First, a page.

The Independent Effects of Psychosocial Stressors on Subclinical Psychosis: Findings from the Multinational EU-GEI Study

Baptiste Pignon*, Mohamed Lajnef, James B. Kirkbride, Hugo Peyre, Aziz Ferchiou, Jean Romain Richard, Grégoire Baudin, Sarah Tosato, Hannah Jongsma, Lieuwe De Haan, Ilaria Tarricone, Miguel Bernardo, Eva Velthorst, Mauro Braca, Celso Arango, Manuel Arrojo, Julio Bobes, Cristina Marta Del-Ben, Marta Di Forti, Charlotte Gayer-AndersonPeter B. Jones, Caterina La Cascia, Antonio Lasalvia, Paulo Rossi Menezes, Diego Quattrone, Julio Sanjuán, Jean Paul Selten, Andrea Tortelli, Pierre Michel Llorca, Jim Van Os, Bart P.F. Rutten, Robin M. Murray, Craig Morgan, Marion Leboyer, Andrei Szöke, Franck Schürhoff

*Corresponding author for this work

Research output: Contribution to journalArticlepeer-review

15 Citations (Scopus)

Abstract

The influence of psychosocial stressors on psychosis risk has usually been studied in isolation and after the onset of the disorder, potentially ignoring important confounding relationships or the fact that some stressors that may be the consequence of the disorder rather than preexisting. The study of subclinical psychosis could help to address some of these issues. In this study, we investigated whether there was (i) an association between dimensions of subclinical psychosis and several psychosocial stressors including: Childhood trauma, self-reported discrimination experiences, low social capital, and stressful life experiences, and (ii) any evidence of environment-environment (ExE) interactions between these factors. Data were drawn from the EUGEI study, in which healthy controls (N = 1497) and siblings of subjects with a psychotic disorder (N = 265) were included in six countries. The association between psychosocial stressors and subclinical psychosis dimensions (positive, negative and depressive dimension as measured by the Community Assessment of Psychic Experiences (CAPE) scale) and possible ExE interactions were assessed using linear regression models. After adjusting for sex, age, ethnicity, country, and control/sibling status, childhood trauma (β for positive dimension: 0.13, negative: 0.49, depressive: 0.26) and stressful life events (positive: 0.08, negative: 0.16, depressive: 0.17) were associated with the three dimensions. Lower social capital was associated with the negative and depression dimensions (negative: 0.26, depressive: 0.13), and self-reported discrimination experiences with the positive dimension (0.06). Our findings are in favor of independent, cumulative and non-specific influences of social adversities in subclinical psychosis in non-clinical populations, without arguments for E × E interactions.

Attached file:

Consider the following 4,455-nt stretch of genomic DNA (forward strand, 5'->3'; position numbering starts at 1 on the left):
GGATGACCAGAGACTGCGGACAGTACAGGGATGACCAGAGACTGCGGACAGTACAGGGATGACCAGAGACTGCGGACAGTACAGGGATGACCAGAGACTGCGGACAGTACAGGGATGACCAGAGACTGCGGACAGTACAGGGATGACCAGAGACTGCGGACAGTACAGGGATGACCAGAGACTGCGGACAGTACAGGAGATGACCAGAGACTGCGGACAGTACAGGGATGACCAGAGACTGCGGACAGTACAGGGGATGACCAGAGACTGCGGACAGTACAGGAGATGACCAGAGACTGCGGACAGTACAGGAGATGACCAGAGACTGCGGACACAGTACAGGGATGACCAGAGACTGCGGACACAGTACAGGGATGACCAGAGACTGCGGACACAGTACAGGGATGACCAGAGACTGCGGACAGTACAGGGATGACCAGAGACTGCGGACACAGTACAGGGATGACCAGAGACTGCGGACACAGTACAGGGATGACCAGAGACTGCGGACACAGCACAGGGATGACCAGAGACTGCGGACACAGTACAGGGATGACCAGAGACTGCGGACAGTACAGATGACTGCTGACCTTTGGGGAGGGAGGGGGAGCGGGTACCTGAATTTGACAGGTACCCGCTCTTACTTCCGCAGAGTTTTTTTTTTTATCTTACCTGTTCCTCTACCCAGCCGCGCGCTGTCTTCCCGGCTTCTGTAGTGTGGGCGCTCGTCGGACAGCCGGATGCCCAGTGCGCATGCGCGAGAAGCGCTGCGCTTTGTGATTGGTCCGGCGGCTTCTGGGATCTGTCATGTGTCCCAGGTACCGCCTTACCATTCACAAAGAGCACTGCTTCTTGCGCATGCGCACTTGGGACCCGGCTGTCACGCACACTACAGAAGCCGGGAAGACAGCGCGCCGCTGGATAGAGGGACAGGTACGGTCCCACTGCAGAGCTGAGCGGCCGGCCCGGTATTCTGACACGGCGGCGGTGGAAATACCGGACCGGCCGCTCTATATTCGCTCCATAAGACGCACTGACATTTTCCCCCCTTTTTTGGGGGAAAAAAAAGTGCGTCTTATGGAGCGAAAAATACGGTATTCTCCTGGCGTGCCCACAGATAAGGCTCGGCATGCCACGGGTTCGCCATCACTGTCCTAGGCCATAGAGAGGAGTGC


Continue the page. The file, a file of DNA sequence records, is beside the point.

Original languageEnglish
Pages (from-to)1674-1684
Number of pages11
JournalSchizophrenia bulletin
Volume47
Issue number6
DOIs
Publication statusPublished - 21 Oct 2021

Keywords

  • childhood trauma
  • Community Assessment of Psychic Experiences (CAPE)
  • depressive subclinical symptoms
  • discrimination
  • negative subclinical symptoms
  • positive subclinical symptoms
  • psychosocial stress
  • psychotic symptoms
  • schizotypy
  • social capital
  • stressful life events
  • subclinical psychosis

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